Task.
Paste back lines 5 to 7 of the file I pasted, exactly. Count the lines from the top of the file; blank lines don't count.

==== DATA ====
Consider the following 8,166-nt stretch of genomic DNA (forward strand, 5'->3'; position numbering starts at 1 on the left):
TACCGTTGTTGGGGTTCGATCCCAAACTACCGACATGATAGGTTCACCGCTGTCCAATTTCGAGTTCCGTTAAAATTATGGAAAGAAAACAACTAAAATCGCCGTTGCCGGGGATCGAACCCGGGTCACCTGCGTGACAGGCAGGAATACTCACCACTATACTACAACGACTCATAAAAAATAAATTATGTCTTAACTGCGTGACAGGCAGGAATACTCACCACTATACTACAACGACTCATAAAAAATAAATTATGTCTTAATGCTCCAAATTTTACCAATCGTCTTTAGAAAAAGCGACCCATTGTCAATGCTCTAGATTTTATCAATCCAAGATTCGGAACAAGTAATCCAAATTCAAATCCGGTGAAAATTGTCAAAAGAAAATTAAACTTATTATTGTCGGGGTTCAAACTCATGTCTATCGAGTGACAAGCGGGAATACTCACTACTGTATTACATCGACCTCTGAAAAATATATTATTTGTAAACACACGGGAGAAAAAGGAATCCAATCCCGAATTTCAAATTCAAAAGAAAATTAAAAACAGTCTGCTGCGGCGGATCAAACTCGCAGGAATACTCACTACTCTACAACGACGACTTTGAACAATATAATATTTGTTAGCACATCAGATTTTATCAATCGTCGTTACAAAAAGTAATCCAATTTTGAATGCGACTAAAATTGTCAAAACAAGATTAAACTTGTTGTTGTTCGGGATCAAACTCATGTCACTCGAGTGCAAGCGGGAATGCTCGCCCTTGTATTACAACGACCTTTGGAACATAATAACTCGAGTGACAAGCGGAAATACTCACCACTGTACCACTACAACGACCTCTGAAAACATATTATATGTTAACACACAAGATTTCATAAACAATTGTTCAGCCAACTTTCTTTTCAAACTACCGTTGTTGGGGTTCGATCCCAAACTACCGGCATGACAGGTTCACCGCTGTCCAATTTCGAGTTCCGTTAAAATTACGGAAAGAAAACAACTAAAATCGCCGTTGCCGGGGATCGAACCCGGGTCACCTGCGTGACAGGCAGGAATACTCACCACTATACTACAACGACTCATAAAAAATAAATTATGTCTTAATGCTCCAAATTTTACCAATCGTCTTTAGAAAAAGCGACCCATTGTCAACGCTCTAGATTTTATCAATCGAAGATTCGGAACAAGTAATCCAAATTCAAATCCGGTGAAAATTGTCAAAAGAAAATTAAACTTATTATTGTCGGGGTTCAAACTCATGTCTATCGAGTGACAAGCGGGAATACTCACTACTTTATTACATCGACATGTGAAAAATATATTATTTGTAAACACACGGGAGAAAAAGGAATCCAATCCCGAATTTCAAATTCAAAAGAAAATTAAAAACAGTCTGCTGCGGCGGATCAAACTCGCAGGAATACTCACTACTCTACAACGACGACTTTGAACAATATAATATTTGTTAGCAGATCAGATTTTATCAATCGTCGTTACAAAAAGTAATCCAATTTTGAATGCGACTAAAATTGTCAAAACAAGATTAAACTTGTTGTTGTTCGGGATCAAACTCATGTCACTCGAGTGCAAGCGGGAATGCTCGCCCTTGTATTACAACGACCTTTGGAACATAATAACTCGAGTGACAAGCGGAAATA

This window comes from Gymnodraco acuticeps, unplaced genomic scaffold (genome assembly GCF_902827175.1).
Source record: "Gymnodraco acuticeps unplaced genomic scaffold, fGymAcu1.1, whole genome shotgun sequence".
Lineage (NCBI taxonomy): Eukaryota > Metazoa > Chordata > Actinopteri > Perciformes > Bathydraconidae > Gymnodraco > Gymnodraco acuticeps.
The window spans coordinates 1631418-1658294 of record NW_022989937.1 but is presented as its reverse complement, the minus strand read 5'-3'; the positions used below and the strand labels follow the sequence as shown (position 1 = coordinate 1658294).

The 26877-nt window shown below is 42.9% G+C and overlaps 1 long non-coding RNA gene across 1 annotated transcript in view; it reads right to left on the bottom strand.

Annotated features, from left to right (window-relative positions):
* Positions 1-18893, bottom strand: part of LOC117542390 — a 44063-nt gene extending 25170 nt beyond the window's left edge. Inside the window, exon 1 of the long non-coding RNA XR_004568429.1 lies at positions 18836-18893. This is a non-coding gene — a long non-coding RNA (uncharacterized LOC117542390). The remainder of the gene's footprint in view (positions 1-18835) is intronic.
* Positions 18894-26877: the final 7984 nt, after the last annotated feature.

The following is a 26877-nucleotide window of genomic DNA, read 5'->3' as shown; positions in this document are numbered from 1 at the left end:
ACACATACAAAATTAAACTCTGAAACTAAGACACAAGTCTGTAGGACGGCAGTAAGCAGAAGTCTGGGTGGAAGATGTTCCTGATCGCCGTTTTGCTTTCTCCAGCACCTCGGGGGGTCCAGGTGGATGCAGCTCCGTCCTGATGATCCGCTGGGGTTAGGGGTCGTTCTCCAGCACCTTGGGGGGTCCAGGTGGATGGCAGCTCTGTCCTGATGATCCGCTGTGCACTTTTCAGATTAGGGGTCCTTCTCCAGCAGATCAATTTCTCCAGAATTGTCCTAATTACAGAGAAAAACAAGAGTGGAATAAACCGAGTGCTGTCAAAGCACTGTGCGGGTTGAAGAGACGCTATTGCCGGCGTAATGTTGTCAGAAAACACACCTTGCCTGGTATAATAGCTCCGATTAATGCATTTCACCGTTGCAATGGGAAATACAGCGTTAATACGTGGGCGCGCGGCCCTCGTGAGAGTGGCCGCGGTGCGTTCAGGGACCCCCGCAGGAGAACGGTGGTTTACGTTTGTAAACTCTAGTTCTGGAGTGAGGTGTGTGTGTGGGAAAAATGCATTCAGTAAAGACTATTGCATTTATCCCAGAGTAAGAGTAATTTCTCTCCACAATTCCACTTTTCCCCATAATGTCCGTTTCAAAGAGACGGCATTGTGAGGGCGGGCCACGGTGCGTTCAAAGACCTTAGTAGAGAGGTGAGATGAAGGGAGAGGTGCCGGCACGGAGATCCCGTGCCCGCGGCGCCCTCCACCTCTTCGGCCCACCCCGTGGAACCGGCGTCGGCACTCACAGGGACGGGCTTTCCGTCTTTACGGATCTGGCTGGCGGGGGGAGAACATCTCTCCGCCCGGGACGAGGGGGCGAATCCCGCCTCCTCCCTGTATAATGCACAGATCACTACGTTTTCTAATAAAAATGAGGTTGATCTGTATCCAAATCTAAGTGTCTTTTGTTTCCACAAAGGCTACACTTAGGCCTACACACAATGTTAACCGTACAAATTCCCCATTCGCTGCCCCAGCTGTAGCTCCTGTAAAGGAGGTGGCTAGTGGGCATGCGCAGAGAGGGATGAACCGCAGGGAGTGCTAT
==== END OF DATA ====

Lineage (NCBI taxonomy): Eukaryota > Metazoa > Chordata > Actinopteri > Perciformes > Bathydraconidae > Gymnodraco > Gymnodraco acuticeps.
The window spans coordinates 1631418-1658294 of record NW_022989937.1 but is presented as its reverse complement, the minus strand read 5'-3'; the positions used below and the strand labels follow the sequence as shown (position 1 = coordinate 1658294).

The 26877-nt window shown below is 42.9% G+C and overlaps 1 long non-coding RNA gene across 1 annotated transcript in view; it reads right to left on the bottom strand.